Pebble Parable

Pebble Parable

I used to skip pebbles across
the surface of a trout filled brook,
watch them glide to the bottom
and glisten in the sun.
Growing older, I plummeted through
layers of pressure to the murky depths
of the sea hunting for buried treasure.
It took a lifetime and near death to
finally realize the futility of my search.

We cannot know why some float
and glisten while others plummet into
an abyss never to see the sun again,
or why one seed lands in a fertile field
and another in a sea of concrete.
I used to think I could do anything,
the master of my destiny,
until I realized that free will doesn’t
mean I can command rain from the sky
or stop the howling wind.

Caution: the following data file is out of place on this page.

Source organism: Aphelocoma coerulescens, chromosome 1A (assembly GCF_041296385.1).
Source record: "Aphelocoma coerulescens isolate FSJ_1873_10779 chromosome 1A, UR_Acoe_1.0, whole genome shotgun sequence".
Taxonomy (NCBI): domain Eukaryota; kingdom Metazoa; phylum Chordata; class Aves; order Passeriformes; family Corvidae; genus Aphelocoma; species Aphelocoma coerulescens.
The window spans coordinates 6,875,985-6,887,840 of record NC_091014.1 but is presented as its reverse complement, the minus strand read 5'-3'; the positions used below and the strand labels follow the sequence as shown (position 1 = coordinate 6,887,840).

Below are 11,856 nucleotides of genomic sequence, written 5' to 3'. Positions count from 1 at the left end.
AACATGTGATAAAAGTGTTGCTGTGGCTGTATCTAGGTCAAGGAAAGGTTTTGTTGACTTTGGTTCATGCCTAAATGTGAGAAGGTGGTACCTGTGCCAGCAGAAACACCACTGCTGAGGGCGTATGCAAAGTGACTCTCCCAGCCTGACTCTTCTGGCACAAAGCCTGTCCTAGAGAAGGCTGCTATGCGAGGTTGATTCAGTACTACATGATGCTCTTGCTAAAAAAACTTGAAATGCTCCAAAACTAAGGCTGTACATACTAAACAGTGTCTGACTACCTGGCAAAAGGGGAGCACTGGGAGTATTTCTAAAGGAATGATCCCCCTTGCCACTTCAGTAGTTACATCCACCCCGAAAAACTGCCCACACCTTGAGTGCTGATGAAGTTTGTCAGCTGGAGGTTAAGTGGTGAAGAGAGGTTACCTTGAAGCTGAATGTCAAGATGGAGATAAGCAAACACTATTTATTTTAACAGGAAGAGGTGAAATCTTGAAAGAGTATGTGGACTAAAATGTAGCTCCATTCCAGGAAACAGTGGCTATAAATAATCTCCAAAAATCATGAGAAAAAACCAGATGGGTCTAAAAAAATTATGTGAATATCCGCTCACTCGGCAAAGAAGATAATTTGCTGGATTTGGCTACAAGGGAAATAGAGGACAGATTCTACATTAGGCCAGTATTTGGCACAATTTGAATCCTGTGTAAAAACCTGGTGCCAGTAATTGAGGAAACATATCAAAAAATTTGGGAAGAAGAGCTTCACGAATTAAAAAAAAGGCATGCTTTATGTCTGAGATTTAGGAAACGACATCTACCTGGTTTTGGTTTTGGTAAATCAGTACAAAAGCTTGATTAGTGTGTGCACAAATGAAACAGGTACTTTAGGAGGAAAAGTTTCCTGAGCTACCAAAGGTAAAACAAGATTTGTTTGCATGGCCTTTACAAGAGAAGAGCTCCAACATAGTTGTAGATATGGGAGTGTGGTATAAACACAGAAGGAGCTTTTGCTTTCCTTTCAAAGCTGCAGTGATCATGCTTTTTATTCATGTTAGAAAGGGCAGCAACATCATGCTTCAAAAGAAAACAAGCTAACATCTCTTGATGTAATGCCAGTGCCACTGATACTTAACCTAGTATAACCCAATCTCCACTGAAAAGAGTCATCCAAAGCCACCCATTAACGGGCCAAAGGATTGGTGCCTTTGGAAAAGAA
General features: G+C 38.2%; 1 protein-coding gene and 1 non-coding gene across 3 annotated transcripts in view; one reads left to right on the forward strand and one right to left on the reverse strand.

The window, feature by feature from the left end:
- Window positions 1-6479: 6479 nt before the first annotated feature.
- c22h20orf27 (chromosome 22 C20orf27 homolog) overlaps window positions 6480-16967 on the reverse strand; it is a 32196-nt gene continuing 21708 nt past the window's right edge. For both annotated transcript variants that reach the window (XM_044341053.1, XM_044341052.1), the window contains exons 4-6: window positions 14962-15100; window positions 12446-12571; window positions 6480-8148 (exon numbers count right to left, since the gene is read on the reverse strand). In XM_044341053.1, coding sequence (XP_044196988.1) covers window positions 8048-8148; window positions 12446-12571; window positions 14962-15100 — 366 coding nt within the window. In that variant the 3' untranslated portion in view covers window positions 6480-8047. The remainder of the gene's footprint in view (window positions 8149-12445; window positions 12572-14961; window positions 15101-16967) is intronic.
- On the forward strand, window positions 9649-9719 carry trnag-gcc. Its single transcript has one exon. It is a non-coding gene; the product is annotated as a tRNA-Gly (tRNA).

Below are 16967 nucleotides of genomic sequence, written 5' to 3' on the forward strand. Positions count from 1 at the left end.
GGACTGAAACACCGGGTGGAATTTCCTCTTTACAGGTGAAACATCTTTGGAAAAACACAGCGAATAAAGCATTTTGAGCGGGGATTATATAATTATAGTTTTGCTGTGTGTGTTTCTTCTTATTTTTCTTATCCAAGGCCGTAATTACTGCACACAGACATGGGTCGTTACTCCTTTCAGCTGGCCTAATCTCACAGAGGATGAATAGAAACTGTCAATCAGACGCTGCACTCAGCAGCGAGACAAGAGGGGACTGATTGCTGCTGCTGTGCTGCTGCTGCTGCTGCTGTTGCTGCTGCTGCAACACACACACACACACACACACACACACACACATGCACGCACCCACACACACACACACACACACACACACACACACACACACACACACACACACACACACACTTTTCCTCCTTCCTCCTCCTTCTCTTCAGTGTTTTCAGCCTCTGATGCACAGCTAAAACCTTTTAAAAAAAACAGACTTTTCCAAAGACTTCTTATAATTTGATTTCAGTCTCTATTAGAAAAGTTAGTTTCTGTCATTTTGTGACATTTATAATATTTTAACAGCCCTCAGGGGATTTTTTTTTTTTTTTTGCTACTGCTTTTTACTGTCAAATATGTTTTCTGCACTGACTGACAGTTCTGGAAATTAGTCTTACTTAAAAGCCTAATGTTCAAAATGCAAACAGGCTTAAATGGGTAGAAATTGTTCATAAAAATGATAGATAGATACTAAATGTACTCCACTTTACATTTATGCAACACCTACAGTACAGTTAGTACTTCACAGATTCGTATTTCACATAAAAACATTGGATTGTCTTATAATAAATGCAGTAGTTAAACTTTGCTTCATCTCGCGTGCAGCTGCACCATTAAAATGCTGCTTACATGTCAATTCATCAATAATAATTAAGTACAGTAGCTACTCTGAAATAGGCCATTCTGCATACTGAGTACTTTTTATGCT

We have no more control than the rocks.

Even if we find the treasure we seek,
it will almost always be too heavy to lift,
impossibly located under a cliff
covered over with sea grass, algae,
and fossilized barnacles
protected by great white sharks.
Our only choice, whether we use
our free will to shine.

First appeared in The Enigmatist, Volume 7

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1 comment:

Poet on Poetry said...

. Ellis has left a new comment on your post "Pebble Parable":

I hope you don't mind me praising the opening lines: the first four are crystalline in beauty, and the steady use of the slant rhymes in the fourth line is just exquisite.

As a result I feel the rest of this piece is a tad flattened, rhythmically and technically in comparison, which is a pity as the rest works on its own level, with an alternate ethos to the opening lines.

Maybe, as I reread it, the two will coalesce into an aha! moment; I sure hope so.